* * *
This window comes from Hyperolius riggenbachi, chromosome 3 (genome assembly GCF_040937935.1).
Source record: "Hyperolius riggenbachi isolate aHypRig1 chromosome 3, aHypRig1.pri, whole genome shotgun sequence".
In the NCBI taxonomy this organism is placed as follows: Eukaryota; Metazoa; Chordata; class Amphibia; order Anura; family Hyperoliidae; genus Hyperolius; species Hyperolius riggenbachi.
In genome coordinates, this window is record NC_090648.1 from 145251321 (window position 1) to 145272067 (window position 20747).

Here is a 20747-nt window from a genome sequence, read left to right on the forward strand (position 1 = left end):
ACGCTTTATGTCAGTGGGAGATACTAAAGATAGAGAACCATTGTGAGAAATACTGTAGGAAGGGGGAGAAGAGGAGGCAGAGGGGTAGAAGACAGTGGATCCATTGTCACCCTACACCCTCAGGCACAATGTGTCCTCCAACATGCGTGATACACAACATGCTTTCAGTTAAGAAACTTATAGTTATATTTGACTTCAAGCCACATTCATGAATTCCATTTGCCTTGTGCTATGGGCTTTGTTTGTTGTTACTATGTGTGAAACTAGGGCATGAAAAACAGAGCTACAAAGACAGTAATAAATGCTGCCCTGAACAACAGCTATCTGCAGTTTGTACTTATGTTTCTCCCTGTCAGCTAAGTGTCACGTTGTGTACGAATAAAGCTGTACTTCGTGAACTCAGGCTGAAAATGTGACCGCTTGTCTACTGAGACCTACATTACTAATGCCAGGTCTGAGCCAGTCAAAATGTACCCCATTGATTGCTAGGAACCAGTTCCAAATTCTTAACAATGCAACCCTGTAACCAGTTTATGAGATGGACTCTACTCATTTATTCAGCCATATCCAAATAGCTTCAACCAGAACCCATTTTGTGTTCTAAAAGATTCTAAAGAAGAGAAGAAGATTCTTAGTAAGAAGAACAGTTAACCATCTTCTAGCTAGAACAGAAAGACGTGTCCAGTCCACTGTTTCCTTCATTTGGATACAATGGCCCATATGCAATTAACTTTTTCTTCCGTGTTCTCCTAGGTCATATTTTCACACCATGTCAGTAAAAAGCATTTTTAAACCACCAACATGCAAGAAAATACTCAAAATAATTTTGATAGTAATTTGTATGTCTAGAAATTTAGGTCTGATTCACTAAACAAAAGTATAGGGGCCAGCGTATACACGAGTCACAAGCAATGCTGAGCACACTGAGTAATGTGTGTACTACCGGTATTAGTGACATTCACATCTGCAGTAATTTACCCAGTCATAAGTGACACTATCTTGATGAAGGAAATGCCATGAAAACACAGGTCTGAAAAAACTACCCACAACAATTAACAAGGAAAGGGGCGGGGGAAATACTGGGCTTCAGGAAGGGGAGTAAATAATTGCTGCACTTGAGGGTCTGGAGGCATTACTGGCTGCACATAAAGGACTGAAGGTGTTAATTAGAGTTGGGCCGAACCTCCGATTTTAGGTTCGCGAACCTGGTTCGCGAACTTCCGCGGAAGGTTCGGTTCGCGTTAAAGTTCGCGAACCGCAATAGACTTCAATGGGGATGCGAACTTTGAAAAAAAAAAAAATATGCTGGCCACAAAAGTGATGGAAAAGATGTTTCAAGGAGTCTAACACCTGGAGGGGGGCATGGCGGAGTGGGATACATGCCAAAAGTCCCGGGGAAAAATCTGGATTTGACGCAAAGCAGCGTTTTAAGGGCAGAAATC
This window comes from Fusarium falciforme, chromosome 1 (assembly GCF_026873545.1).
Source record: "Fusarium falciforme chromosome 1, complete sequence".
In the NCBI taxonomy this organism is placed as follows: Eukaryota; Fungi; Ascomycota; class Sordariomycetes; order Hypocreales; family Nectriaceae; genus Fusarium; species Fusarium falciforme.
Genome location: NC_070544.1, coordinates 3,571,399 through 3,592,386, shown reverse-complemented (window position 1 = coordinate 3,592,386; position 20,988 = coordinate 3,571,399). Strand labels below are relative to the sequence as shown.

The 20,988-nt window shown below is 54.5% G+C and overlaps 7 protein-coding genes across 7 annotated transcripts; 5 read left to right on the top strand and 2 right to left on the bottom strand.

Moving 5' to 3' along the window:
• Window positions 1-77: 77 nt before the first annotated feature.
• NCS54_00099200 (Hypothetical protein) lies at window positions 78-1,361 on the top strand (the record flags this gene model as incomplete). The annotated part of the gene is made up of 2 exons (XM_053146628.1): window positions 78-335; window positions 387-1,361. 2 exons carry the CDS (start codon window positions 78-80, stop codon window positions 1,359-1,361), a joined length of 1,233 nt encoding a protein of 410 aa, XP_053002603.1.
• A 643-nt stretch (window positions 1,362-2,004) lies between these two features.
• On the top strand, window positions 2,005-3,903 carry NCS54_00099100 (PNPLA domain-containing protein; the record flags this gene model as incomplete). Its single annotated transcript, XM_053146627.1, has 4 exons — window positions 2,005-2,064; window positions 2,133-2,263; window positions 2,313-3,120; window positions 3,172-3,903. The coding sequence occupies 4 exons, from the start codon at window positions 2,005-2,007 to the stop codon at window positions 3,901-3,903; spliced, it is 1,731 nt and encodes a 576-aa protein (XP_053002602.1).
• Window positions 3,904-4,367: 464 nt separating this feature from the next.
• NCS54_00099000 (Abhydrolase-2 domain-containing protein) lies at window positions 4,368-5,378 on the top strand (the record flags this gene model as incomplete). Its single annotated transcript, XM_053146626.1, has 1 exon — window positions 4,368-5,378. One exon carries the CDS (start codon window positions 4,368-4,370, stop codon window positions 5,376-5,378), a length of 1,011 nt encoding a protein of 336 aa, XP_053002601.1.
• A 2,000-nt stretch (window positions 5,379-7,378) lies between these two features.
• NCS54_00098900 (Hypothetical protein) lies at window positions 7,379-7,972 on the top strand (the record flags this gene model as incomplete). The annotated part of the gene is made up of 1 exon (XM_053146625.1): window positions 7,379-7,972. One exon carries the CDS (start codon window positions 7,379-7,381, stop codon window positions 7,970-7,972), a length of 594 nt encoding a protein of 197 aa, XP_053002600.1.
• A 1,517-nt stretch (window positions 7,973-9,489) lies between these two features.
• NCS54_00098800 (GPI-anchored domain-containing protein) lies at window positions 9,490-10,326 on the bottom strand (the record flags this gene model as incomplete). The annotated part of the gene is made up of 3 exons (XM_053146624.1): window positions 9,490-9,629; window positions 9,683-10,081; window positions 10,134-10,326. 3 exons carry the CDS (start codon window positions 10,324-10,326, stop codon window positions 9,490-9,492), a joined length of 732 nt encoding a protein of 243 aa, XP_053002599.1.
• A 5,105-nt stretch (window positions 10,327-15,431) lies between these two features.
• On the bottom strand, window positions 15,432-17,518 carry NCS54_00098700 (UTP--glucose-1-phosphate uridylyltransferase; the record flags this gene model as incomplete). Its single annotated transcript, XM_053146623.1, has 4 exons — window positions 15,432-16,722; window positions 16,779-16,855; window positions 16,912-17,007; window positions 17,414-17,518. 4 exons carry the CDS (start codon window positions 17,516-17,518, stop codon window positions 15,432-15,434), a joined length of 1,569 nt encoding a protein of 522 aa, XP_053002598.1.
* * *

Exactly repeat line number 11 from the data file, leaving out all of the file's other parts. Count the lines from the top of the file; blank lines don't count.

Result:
The 20,988-nt window shown below is 54.5% G+C and overlaps 7 protein-coding genes across 7 annotated transcripts; 5 read left to right on the top strand and 2 right to left on the bottom strand.